The owners of the former oil fabrication yard at Kishorn are understood to be preparing to make a major jobs announcement today.
It is expected the move will see the site’s massive dry dock facility in Wester Ross, last used 24 years ago, brought back into operation.
Details of today’s announcement were being kept under wraps until this morning and a spokesman for yard owners Kishorn Port Ltd declined to give any further information.
But it comes as work on restoring the dry dock, commissioned by the port’s joint venture partners Ferguson Transport and Shipping and quarry firm Leiths (Scotland) Ltd, reached a new stage.
Earlier this week Lochaber-based Fergusons tweeted a picture of water being pumped out to empty the dock, with the caption: “The sleeping giant is being stirred…”
In February the port announced it had embarked the first phase of a plan to reinstate the dock, with a £500,000 project, backed by development agency Highlands and Islands Enterprise (HIE) to trial its gates.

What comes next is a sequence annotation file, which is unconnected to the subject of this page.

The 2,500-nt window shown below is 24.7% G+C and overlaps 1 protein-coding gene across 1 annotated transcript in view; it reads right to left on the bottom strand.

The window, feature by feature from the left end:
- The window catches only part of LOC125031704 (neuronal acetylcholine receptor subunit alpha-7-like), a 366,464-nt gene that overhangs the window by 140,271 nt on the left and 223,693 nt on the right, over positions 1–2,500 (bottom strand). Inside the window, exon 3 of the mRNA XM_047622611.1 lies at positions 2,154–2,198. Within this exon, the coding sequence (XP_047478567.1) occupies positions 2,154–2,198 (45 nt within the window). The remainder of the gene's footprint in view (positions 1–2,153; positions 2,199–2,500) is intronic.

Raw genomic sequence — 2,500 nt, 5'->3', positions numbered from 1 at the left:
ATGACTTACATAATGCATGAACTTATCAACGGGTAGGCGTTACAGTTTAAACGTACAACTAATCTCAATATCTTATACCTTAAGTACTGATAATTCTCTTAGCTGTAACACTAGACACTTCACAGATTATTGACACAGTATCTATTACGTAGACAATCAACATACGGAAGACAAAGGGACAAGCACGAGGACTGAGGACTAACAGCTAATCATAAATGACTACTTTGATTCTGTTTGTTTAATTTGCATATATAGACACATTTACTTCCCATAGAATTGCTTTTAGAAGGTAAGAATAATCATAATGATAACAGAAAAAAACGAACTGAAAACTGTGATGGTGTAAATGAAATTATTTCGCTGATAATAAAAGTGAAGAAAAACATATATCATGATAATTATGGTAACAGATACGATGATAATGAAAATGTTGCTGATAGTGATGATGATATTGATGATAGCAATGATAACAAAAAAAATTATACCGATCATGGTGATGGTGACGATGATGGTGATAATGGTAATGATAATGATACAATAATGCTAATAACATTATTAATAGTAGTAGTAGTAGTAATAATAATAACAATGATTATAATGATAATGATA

At the time, Kishorn Port, said it had been “working hard over the past eight years to identify markets that need access to sheltered deep water, big lay down areas and a large dry dock.”
The company told the markets it was investigating included the offshore renewables industry and that interest had also been expressed from the oil and gas fabrication and decommissioning sectors.
One of the largest facilities of its kind in western Europe, Kishorn’s dry dock was last used in 1993 when caissons for the Skye Bridge were built there.
The port also has an on-site quarry and concrete production facilities.
In its 1970s heydays as a North Sea oil fabrication yard, around 3,ooo people were employed there building some of the industry’s largest floating structures.
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